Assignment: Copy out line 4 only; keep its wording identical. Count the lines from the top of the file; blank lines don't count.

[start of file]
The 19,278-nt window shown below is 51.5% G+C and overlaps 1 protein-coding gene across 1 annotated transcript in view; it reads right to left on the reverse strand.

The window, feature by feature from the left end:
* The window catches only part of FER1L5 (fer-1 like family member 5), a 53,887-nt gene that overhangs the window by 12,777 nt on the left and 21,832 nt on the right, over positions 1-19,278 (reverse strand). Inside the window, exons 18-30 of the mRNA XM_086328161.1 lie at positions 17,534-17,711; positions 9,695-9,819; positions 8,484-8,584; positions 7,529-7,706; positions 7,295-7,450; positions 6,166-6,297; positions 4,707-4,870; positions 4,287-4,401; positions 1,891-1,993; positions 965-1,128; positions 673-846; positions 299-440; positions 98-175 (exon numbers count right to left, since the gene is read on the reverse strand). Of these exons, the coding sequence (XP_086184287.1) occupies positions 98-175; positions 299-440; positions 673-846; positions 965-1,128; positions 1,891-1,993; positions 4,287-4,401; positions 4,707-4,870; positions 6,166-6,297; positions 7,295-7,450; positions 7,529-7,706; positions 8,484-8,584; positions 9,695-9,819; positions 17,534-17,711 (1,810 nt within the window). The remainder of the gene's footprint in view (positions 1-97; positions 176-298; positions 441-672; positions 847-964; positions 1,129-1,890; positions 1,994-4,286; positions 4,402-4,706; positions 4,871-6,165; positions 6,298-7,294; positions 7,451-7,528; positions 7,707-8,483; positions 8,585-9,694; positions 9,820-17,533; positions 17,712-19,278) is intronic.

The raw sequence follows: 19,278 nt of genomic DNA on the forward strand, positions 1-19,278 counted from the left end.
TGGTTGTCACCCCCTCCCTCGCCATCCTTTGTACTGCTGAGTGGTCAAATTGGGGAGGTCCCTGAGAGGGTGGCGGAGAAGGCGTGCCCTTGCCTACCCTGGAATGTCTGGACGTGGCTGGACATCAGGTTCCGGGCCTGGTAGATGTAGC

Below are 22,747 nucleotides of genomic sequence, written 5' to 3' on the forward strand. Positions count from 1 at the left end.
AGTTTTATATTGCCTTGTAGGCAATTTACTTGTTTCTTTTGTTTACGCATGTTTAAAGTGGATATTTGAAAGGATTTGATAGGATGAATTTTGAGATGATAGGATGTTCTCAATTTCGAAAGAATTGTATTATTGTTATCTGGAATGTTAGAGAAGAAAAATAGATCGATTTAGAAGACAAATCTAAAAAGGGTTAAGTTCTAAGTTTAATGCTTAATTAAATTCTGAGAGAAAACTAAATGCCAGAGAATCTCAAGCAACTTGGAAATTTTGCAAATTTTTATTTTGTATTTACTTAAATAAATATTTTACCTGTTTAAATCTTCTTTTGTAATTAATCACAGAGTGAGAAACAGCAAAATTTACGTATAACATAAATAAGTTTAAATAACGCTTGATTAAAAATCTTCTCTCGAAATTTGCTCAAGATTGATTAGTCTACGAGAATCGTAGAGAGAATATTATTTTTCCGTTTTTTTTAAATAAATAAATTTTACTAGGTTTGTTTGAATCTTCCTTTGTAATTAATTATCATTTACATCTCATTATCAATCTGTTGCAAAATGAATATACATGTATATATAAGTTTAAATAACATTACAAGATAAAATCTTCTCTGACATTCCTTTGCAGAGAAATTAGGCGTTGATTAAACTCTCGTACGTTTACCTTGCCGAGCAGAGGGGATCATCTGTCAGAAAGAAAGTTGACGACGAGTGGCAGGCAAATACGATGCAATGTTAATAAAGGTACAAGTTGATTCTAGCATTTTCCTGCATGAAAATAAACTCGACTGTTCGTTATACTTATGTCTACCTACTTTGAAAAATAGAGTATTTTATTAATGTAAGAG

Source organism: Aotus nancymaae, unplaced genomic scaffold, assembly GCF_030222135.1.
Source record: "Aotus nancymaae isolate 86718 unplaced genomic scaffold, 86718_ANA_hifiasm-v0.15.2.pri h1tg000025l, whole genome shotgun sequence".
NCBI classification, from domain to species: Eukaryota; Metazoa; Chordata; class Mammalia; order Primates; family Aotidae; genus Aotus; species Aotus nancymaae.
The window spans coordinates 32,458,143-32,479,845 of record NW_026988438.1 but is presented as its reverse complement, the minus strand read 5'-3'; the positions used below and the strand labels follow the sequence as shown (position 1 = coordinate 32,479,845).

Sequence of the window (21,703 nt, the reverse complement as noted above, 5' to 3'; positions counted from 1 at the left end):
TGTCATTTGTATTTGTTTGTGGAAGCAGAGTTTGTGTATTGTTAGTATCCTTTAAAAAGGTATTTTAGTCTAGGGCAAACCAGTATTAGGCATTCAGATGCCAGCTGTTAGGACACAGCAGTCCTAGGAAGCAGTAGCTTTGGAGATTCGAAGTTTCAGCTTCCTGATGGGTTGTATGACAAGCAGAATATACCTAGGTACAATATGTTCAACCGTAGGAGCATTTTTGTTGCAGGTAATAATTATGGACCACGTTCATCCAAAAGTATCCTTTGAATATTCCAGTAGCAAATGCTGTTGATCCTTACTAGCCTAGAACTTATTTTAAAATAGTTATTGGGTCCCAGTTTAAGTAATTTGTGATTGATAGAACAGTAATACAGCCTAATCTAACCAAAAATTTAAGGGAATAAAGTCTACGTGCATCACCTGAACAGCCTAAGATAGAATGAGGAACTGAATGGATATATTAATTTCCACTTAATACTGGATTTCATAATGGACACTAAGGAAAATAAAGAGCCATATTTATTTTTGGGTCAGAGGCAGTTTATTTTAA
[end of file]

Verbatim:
The raw sequence follows: 19,278 nt of genomic DNA on the forward strand, positions 1-19,278 counted from the left end.